The affair certainly brought Frey a lot of publicity, but his book had already been named as Amazon's favourite of 2004, and he had already received the sales boost from inclusion in Oprah's book club, showing none of the reservations that Jonathan Franzen had been so publicly discomfited by a couple of years earlier. When his publisher offered any dissatisfied reader a full refund, only a reported 1,729 people took the opportunity. The book has sold over five million copies. Frey's influential literary editor Nan Talese stood by him and has publicly criticised Winfrey's conduct during the affair. And well she might, lest anybody pry too deeply into why it would even occur to the publishing industry that it should matter whether a manuscript should be packaged as a novel or a memoir in order to more successfully generate sales. With the cat now long out of the bag, Frey's reputation as a novelist is uncertain. His new book, Bright Shiny Morning, has recently been received with wildly contrary reviews. It is hardly surprising that journalists and critics are divided how to handle him. Presumably he can only receive a fair appraisal once the nature of a full body of work becomes apparent. In the meantime, he has certainly made a name for himself.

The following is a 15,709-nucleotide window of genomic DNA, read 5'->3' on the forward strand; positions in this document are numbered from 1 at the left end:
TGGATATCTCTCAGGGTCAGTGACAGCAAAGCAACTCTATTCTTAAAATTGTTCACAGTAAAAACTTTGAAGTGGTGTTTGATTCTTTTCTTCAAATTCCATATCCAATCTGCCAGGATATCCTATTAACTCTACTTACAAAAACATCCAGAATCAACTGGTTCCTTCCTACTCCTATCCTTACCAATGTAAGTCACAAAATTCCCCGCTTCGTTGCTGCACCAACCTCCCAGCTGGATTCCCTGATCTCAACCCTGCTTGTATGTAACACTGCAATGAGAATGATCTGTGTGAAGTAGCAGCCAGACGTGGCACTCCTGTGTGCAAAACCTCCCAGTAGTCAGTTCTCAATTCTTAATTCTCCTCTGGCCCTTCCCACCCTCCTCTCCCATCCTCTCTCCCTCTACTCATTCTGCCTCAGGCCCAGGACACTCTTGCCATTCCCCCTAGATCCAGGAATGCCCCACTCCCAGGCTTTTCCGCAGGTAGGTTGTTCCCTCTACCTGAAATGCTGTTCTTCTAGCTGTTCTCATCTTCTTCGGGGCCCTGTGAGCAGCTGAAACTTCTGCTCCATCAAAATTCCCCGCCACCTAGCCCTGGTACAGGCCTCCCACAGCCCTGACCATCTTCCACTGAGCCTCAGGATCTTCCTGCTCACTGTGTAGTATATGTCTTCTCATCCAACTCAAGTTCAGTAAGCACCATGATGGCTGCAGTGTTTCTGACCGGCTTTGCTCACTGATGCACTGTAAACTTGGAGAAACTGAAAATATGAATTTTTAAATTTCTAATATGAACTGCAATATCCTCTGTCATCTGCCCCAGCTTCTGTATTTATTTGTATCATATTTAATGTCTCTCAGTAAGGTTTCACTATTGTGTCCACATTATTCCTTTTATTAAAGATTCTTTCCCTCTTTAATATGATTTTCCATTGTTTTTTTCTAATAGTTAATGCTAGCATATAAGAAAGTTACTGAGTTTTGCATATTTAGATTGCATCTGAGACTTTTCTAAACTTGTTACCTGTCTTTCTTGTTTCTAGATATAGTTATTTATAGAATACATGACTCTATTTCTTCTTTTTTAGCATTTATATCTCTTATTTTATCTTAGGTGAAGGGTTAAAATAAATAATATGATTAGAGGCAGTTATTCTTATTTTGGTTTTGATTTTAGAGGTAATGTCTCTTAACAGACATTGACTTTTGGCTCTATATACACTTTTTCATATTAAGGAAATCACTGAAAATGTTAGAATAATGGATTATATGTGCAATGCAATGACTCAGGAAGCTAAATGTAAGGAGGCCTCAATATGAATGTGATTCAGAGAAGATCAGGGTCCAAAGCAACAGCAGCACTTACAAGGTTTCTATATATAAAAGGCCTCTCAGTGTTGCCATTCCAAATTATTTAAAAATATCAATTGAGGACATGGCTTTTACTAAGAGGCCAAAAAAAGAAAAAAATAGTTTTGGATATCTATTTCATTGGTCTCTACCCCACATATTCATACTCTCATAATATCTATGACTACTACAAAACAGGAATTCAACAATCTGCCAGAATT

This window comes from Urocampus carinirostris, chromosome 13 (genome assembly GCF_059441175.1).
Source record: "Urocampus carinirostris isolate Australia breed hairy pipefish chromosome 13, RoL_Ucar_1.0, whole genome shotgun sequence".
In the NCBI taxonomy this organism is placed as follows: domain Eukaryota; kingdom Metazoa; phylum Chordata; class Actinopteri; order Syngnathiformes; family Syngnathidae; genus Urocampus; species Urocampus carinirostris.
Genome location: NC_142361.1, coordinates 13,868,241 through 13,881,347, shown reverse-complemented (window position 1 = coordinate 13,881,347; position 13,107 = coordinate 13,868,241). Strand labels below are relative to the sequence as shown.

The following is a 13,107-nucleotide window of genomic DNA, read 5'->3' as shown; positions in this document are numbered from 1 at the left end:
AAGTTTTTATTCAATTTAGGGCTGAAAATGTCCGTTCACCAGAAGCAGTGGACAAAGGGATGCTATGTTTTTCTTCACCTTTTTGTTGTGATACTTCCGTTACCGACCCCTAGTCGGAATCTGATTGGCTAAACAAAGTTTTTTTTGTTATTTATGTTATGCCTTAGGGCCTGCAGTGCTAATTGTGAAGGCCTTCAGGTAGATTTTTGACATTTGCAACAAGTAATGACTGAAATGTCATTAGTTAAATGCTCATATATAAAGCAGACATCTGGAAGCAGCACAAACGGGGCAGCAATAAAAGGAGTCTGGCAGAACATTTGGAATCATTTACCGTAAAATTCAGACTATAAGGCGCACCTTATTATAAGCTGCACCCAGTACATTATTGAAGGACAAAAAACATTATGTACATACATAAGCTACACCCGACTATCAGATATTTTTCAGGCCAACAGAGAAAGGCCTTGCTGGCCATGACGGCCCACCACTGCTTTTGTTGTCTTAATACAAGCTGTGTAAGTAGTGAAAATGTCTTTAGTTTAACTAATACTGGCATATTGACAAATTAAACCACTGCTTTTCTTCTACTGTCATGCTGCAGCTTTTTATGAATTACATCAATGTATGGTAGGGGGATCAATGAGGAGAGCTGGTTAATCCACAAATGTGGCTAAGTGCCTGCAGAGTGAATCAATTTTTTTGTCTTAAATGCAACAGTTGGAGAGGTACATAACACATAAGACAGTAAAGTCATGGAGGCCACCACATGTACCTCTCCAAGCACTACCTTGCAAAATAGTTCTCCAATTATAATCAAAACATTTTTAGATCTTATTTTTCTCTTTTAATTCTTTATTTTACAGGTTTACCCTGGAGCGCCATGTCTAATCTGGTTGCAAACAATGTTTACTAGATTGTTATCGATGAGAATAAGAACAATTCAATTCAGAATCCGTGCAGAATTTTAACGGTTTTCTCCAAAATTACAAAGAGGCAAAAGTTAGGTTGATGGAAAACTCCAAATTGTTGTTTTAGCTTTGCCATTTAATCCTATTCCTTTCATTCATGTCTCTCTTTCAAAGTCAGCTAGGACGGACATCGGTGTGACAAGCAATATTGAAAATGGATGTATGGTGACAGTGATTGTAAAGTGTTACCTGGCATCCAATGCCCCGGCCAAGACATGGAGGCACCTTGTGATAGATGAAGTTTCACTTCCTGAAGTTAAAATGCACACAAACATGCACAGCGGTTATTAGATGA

What would seem to matter most of all is why A Million Little Pieces meant anything to anybody in the first place. And the answer here is easy. Although the book does not possess the finest technical style the message at the heart of it has a real power. By the time Frey walks into a bar with his brother after leaving rehab and orders a monumentally huge drink and doesn't drink it, he has you questioning, even if it's only for a moment, whether you will ever take a drink again either. Some of his insights into the psychology of twelve step programs are also very incisive.